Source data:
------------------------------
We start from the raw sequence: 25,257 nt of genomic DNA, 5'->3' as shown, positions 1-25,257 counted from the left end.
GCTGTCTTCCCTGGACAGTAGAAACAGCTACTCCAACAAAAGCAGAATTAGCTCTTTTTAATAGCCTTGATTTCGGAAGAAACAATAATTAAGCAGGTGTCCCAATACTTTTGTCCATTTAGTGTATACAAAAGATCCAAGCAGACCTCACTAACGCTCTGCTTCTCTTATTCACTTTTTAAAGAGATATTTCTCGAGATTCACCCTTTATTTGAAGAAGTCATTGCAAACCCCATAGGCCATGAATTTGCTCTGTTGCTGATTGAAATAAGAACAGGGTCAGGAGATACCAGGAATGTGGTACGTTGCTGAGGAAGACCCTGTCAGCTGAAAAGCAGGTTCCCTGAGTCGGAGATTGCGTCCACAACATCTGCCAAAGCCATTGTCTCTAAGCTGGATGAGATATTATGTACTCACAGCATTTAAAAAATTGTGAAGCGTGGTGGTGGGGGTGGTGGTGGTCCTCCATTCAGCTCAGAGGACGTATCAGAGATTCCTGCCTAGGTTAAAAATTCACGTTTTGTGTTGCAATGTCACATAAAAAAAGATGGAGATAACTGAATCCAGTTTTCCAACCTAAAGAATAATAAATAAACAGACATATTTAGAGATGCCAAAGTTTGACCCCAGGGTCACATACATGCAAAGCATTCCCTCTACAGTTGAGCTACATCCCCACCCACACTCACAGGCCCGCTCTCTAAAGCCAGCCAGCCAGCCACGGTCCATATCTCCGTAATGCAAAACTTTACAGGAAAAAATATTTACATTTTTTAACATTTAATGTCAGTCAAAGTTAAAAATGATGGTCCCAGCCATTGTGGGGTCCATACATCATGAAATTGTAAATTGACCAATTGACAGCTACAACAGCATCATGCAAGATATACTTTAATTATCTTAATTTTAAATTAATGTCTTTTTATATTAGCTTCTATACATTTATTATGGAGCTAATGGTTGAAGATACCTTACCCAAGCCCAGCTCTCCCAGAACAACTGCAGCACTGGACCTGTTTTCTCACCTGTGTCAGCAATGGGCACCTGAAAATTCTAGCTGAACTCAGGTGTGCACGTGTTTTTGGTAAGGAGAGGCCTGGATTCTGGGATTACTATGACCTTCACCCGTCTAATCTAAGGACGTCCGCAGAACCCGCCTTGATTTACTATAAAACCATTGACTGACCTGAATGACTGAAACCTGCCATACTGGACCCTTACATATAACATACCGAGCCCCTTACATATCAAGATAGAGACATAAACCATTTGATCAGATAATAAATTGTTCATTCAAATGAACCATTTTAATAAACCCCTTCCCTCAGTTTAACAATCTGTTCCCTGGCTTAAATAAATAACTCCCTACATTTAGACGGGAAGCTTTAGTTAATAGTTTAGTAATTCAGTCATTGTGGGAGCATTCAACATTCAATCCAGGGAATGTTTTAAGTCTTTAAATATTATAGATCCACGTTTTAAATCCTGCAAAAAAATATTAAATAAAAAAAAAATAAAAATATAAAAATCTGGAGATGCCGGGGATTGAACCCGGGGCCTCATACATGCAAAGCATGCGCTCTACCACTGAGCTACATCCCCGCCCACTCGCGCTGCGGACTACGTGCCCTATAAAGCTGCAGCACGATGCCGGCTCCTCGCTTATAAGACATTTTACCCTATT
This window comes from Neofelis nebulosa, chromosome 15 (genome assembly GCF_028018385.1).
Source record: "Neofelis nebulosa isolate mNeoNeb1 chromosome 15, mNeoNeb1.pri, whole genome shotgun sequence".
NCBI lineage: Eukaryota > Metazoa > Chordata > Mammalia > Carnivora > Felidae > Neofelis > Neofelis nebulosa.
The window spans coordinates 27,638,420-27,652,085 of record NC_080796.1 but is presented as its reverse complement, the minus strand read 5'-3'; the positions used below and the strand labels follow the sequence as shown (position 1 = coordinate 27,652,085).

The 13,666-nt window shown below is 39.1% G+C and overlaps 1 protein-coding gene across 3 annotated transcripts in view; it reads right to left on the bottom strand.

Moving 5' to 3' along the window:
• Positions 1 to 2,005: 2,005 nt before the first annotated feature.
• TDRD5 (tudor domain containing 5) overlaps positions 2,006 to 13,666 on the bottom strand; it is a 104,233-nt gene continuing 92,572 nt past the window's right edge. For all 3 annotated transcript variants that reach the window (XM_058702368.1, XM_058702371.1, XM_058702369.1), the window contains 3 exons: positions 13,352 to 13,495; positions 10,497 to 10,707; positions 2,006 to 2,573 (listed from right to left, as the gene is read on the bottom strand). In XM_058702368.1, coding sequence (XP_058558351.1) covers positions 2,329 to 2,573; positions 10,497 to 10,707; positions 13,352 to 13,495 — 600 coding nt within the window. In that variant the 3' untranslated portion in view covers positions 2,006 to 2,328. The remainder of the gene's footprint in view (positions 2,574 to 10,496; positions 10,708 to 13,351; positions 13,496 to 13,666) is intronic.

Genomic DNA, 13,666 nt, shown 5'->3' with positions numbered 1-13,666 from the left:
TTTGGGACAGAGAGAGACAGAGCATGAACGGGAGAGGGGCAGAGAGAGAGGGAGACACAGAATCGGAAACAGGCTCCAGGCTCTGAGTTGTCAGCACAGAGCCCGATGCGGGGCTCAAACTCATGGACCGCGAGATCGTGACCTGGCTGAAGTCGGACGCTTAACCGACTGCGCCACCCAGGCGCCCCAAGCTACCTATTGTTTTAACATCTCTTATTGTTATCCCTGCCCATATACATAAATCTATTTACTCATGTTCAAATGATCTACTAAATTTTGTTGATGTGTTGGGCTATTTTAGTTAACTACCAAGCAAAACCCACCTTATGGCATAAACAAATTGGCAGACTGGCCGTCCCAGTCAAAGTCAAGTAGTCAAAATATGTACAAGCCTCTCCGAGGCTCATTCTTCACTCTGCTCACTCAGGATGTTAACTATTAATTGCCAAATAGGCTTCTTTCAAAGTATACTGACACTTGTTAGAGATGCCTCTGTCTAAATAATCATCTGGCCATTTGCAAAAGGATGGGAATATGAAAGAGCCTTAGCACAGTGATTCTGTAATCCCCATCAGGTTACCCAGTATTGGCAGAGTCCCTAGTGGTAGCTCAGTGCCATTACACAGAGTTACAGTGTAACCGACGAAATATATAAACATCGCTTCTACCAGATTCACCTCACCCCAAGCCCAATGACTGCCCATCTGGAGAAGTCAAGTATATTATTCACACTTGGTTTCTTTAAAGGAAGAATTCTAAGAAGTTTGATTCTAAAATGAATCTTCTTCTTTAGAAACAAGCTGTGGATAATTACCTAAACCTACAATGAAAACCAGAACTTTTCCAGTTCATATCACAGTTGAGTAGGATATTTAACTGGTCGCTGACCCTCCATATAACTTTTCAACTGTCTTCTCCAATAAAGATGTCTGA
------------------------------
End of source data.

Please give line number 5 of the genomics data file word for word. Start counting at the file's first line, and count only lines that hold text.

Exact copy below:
NCBI lineage: Eukaryota > Metazoa > Chordata > Mammalia > Carnivora > Felidae > Neofelis > Neofelis nebulosa.